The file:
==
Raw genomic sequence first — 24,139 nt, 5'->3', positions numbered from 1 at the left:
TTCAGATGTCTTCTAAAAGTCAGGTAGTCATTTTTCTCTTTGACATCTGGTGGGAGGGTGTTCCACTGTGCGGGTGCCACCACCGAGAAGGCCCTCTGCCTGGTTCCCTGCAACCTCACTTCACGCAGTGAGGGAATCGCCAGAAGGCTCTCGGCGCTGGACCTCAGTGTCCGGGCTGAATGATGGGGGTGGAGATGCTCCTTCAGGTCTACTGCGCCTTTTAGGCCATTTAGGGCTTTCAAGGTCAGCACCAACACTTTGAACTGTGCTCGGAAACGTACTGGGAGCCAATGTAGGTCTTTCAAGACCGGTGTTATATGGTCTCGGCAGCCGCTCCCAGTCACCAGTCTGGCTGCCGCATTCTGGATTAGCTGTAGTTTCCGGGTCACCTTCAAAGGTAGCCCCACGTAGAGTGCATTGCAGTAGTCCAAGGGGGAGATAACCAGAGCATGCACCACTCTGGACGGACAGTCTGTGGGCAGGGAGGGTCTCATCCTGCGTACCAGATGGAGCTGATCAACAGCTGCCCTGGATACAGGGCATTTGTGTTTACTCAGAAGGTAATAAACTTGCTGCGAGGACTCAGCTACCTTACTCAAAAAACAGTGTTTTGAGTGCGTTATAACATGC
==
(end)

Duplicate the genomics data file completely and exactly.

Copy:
Raw genomic sequence first — 24,139 nt, 5'->3', positions numbered from 1 at the left:
TTCAGATGTCTTCTAAAAGTCAGGTAGTCATTTTTCTCTTTGACATCTGGTGGGAGGGTGTTCCACTGTGCGGGTGCCACCACCGAGAAGGCCCTCTGCCTGGTTCCCTGCAACCTCACTTCACGCAGTGAGGGAATCGCCAGAAGGCTCTCGGCGCTGGACCTCAGTGTCCGGGCTGAATGATGGGGGTGGAGATGCTCCTTCAGGTCTACTGCGCCTTTTAGGCCATTTAGGGCTTTCAAGGTCAGCACCAACACTTTGAACTGTGCTCGGAAACGTACTGGGAGCCAATGTAGGTCTTTCAAGACCGGTGTTATATGGTCTCGGCAGCCGCTCCCAGTCACCAGTCTGGCTGCCGCATTCTGGATTAGCTGTAGTTTCCGGGTCACCTTCAAAGGTAGCCCCACGTAGAGTGCATTGCAGTAGTCCAAGGGGGAGATAACCAGAGCATGCACCACTCTGGACGGACAGTCTGTGGGCAGGGAGGGTCTCATCCTGCGTACCAGATGGAGCTGATCAACAGCTGCCCTGGATACAGGGCATTTGTGTTTACTCAGAAGGTAATAAACTTGCTGCGAGGACTCAGCTACCTTACTCAAAAAACAGTGTTTTGAGTGCGTTATAACATGC